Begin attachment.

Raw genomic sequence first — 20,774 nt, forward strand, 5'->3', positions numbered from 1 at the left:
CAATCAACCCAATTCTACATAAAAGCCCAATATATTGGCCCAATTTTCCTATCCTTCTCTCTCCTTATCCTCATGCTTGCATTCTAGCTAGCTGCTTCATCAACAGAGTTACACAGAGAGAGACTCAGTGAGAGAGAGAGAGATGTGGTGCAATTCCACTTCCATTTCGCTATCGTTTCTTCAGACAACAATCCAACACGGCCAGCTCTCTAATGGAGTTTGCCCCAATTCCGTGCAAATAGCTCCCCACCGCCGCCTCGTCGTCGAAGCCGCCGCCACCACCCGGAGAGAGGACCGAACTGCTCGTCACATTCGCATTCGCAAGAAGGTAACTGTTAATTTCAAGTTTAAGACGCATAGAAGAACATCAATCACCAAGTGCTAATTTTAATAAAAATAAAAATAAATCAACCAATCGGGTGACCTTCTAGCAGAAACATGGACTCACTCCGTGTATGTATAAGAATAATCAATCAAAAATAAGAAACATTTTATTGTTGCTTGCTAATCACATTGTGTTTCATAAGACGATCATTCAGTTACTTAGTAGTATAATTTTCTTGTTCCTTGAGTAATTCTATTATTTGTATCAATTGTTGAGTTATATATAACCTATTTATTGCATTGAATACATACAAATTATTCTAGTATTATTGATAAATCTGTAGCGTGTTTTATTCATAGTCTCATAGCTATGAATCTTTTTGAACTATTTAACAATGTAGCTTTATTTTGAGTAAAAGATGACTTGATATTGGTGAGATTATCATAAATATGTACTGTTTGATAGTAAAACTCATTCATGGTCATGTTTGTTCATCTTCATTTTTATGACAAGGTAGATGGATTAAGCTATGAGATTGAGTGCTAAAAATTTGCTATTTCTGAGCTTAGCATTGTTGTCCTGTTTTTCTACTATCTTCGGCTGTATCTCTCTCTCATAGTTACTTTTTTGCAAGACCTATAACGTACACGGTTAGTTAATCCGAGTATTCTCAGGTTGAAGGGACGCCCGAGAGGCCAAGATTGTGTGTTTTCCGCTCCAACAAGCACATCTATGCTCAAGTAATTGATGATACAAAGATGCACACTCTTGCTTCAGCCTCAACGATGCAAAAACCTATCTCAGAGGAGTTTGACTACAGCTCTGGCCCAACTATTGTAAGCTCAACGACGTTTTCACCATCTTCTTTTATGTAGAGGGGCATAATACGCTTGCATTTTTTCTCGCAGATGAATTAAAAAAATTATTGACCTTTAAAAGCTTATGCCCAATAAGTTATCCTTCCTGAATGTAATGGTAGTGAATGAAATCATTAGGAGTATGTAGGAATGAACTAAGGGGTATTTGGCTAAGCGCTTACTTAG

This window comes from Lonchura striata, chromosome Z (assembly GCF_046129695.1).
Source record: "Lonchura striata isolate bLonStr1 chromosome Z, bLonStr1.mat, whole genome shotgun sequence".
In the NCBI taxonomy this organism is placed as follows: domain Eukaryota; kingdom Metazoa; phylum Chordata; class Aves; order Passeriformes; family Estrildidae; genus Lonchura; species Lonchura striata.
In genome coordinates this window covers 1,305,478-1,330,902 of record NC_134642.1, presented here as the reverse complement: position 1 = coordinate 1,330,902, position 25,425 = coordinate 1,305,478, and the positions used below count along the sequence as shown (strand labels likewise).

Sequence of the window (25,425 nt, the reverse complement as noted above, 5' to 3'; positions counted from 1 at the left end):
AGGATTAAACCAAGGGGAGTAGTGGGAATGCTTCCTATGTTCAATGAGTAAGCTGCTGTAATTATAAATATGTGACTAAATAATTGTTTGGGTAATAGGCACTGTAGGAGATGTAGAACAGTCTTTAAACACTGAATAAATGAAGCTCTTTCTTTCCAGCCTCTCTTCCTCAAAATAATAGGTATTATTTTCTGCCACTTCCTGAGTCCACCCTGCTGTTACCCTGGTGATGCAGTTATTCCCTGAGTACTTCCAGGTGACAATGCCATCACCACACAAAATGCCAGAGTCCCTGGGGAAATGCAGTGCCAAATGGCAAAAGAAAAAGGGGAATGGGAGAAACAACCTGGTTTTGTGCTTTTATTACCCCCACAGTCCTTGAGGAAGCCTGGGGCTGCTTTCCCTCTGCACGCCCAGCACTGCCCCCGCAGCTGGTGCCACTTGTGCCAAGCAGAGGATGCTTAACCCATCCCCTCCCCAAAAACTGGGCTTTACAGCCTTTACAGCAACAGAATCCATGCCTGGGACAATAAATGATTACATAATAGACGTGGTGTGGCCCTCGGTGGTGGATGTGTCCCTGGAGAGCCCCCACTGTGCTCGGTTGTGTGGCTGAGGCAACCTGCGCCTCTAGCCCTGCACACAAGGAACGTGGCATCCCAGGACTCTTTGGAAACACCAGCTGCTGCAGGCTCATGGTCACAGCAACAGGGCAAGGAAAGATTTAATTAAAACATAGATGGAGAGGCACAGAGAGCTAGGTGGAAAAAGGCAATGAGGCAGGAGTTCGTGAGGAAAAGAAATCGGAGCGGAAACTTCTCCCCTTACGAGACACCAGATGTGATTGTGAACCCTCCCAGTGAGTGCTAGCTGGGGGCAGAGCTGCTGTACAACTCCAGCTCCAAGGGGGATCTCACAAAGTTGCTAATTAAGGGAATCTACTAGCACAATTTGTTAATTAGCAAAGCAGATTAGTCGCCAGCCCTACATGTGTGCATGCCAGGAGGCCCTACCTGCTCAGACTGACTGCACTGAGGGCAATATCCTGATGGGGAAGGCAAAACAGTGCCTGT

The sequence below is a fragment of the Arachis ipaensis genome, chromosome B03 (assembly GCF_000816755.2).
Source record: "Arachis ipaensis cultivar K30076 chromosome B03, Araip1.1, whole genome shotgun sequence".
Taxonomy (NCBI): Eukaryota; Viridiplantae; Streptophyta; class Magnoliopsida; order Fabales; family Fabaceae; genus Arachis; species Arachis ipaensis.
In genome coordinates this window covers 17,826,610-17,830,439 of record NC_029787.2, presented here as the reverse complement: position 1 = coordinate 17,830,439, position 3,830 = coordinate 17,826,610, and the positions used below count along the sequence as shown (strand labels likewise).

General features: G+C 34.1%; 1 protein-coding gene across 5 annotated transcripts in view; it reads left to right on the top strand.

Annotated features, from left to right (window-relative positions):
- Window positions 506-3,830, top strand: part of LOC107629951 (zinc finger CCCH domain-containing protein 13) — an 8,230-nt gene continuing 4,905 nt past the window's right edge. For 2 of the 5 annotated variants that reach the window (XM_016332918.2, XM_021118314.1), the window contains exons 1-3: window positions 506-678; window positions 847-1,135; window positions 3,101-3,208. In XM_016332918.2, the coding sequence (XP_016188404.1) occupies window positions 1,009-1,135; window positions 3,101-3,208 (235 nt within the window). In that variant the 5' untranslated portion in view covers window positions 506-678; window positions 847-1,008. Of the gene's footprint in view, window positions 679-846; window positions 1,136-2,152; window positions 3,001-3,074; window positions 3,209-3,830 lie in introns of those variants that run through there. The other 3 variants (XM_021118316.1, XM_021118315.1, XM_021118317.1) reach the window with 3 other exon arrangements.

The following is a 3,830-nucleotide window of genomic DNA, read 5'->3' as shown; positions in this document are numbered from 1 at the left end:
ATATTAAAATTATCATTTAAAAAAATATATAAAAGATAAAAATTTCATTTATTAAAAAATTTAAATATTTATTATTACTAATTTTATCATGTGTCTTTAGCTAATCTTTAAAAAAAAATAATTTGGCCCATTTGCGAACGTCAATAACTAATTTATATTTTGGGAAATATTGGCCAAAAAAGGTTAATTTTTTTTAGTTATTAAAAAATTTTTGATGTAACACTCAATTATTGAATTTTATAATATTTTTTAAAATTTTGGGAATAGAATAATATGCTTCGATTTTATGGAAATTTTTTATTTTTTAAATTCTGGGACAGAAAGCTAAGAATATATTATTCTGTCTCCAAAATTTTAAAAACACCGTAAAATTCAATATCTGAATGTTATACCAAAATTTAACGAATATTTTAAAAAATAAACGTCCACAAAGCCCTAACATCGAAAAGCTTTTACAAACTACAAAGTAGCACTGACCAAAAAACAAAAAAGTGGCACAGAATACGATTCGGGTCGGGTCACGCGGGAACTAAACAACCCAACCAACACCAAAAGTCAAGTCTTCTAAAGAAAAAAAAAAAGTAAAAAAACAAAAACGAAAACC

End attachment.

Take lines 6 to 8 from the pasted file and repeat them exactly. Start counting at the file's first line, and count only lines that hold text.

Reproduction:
In genome coordinates this window covers 1,305,478-1,330,902 of record NC_134642.1, presented here as the reverse complement: position 1 = coordinate 1,330,902, position 25,425 = coordinate 1,305,478, and the positions used below count along the sequence as shown (strand labels likewise).

Sequence of the window (25,425 nt, the reverse complement as noted above, 5' to 3'; positions counted from 1 at the left end):
AGGATTAAACCAAGGGGAGTAGTGGGAATGCTTCCTATGTTCAATGAGTAAGCTGCTGTAATTATAAATATGTGACTAAATAATTGTTTGGGTAATAGGCACTGTAGGAGATGTAGAACAGTCTTTAAACACTGAATAAATGAAGCTCTTTCTTTCCAGCCTCTCTTCCTCAAAATAATAGGTATTATTTTCTGCCACTTCCTGAGTCCACCCTGCTGTTACCCTGGTGATGCAGTTATTCCCTGAGTACTTCCAGGTGACAATGCCATCACCACACAAAATGCCAGAGTCCCTGGGGAAATGCAGTGCCAAATGGCAAAAGAAAAAGGGGAATGGGAGAAACAACCTGGTTTTGTGCTTTTATTACCCCCACAGTCCTTGAGGAAGCCTGGGGCTGCTTTCCCTCTGCACGCCCAGCACTGCCCCCGCAGCTGGTGCCACTTGTGCCAAGCAGAGGATGCTTAACCCATCCCCTCCCCAAAAACTGGGCTTTACAGCCTTTACAGCAACAGAATCCATGCCTGGGACAATAAATGATTACATAATAGACGTGGTGTGGCCCTCGGTGGTGGATGTGTCCCTGGAGAGCCCCCACTGTGCTCGGTTGTGTGGCTGAGGCAACCTGCGCCTCTAGCCCTGCACACAAGGAACGTGGCATCCCAGGACTCTTTGGAAACACCAGCTGCTGCAGGCTCATGGTCACAGCAACAGGGCAAGGAAAGATTTAATTAAAACATAGATGGAGAGGCACAGAGAGCTAGGTGGAAAAAGGCAATGAGGCAGGAGTTCGTGAGGAAAAGAAATCGGAGCGGAAACTTCTCCCCTTACGAGACACCAGATGTGATTGTGAACCCTCCCAGTGAGTGCTAGCTGGGGGCAGAGCTGCTGTACAACTCCAGCTCCAAGGGGGATCTCACAAAGTTGCTAATTAAGGGAATCTACTAGCACAATTTGTTAATTAGCAAAGCAGATTAGTCGCCAGCCCTACATGTGTGCATGCCAGGAGGCCCTACCTGCTCAGACTGACTGCACTGAGGGCAATATCCTGATGGGGAAGGCAAAACAGTGCCTGT